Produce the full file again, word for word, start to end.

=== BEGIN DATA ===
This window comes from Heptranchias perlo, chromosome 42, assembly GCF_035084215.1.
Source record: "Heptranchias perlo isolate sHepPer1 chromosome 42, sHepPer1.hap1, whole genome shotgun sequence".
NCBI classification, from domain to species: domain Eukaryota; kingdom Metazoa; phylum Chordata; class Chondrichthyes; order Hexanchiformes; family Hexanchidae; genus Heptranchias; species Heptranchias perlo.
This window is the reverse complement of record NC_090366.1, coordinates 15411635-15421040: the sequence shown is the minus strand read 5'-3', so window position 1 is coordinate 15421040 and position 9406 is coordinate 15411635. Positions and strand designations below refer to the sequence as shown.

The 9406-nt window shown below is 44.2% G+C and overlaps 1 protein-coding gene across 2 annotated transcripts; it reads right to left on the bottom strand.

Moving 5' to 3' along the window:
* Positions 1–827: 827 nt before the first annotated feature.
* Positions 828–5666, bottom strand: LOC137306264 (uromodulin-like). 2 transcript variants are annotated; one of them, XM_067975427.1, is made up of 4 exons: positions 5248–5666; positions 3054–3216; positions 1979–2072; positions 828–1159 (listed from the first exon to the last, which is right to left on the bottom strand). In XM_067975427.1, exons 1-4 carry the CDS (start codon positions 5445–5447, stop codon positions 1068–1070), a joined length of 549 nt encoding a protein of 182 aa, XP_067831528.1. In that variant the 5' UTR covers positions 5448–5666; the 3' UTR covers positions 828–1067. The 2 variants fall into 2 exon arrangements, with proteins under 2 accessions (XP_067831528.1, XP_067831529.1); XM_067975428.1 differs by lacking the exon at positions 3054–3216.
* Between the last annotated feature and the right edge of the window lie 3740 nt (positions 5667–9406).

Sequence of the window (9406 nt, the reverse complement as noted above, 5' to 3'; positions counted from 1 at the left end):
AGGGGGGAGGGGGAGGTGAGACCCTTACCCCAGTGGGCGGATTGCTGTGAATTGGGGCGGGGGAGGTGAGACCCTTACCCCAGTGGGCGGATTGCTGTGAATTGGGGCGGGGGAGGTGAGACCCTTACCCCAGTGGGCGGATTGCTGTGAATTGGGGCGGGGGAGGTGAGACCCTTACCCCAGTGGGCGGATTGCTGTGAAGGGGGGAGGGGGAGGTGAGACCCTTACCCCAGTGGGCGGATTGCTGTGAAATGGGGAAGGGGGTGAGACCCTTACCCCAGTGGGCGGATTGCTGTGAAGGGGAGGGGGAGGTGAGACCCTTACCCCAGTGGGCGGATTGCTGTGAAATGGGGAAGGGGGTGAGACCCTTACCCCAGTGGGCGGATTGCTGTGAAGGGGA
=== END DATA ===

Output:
This window comes from Heptranchias perlo, chromosome 42, assembly GCF_035084215.1.
Source record: "Heptranchias perlo isolate sHepPer1 chromosome 42, sHepPer1.hap1, whole genome shotgun sequence".
NCBI classification, from domain to species: domain Eukaryota; kingdom Metazoa; phylum Chordata; class Chondrichthyes; order Hexanchiformes; family Hexanchidae; genus Heptranchias; species Heptranchias perlo.
This window is the reverse complement of record NC_090366.1, coordinates 15411635-15421040: the sequence shown is the minus strand read 5'-3', so window position 1 is coordinate 15421040 and position 9406 is coordinate 15411635. Positions and strand designations below refer to the sequence as shown.

The 9406-nt window shown below is 44.2% G+C and overlaps 1 protein-coding gene across 2 annotated transcripts; it reads right to left on the bottom strand.

Moving 5' to 3' along the window:
* Positions 1–827: 827 nt before the first annotated feature.
* Positions 828–5666, bottom strand: LOC137306264 (uromodulin-like). 2 transcript variants are annotated; one of them, XM_067975427.1, is made up of 4 exons: positions 5248–5666; positions 3054–3216; positions 1979–2072; positions 828–1159 (listed from the first exon to the last, which is right to left on the bottom strand). In XM_067975427.1, exons 1-4 carry the CDS (start codon positions 5445–5447, stop codon positions 1068–1070), a joined length of 549 nt encoding a protein of 182 aa, XP_067831528.1. In that variant the 5' UTR covers positions 5448–5666; the 3' UTR covers positions 828–1067. The 2 variants fall into 2 exon arrangements, with proteins under 2 accessions (XP_067831528.1, XP_067831529.1); XM_067975428.1 differs by lacking the exon at positions 3054–3216.
* Between the last annotated feature and the right edge of the window lie 3740 nt (positions 5667–9406).

Sequence of the window (9406 nt, the reverse complement as noted above, 5' to 3'; positions counted from 1 at the left end):
AGGGGGGAGGGGGAGGTGAGACCCTTACCCCAGTGGGCGGATTGCTGTGAATTGGGGCGGGGGAGGTGAGACCCTTACCCCAGTGGGCGGATTGCTGTGAATTGGGGCGGGGGAGGTGAGACCCTTACCCCAGTGGGCGGATTGCTGTGAATTGGGGCGGGGGAGGTGAGACCCTTACCCCAGTGGGCGGATTGCTGTGAAGGGGGGAGGGGGAGGTGAGACCCTTACCCCAGTGGGCGGATTGCTGTGAAATGGGGAAGGGGGTGAGACCCTTACCCCAGTGGGCGGATTGCTGTGAAGGGGAGGGGGAGGTGAGACCCTTACCCCAGTGGGCGGATTGCTGTGAAATGGGGAAGGGGGTGAGACCCTTACCCCAGTGGGCGGATTGCTGTGAAGGGGA